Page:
<*philosophy of science, logic*> an informal method for
solving problems in the absence of an algorithm for
formal proof. Heuristics typically have only restricted
applicability and limited likelihood of success but, as George
Polya showed, contribute significantly to our understanding
of mathematical truths.
Recommended Reading: George Polya, How to Solve It (Princeton,
1971); Gerd Gigerenzer amd Peter M. Todd, Simple Heuristics That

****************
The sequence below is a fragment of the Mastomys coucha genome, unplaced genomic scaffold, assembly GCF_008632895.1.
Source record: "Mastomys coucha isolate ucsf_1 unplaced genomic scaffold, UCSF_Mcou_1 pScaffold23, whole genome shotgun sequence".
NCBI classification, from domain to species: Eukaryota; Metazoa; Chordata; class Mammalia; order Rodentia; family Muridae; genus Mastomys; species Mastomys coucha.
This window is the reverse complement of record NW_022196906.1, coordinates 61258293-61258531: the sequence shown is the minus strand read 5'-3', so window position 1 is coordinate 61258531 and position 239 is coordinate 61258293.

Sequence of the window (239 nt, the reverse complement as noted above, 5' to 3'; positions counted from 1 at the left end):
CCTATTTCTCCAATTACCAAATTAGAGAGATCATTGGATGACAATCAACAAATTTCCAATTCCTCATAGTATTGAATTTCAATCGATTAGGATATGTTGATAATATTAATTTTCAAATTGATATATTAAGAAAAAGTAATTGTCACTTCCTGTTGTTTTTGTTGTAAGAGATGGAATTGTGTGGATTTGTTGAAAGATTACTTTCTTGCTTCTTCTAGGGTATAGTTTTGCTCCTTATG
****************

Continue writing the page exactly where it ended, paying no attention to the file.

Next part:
Make Us Smart (Oxford, 1999); and George Polya, Mathematics and
Plausible Reasoning (Princeton, 1990).

[A Dictionary of Philosophical Terms and Names]

1. <*PI*> A rule of thumb, simplification or educated
guess that reduces or limits the search for solutions in
domains that are difficult and poorly understood. Unlike
algorithms, heuristics do not guarantee optimal, or even
feasible, solutions and are often used with no theoretical
guarantee.

[What is a "feasible solution"?]

2. <*algorithm*> approximation algorithm.

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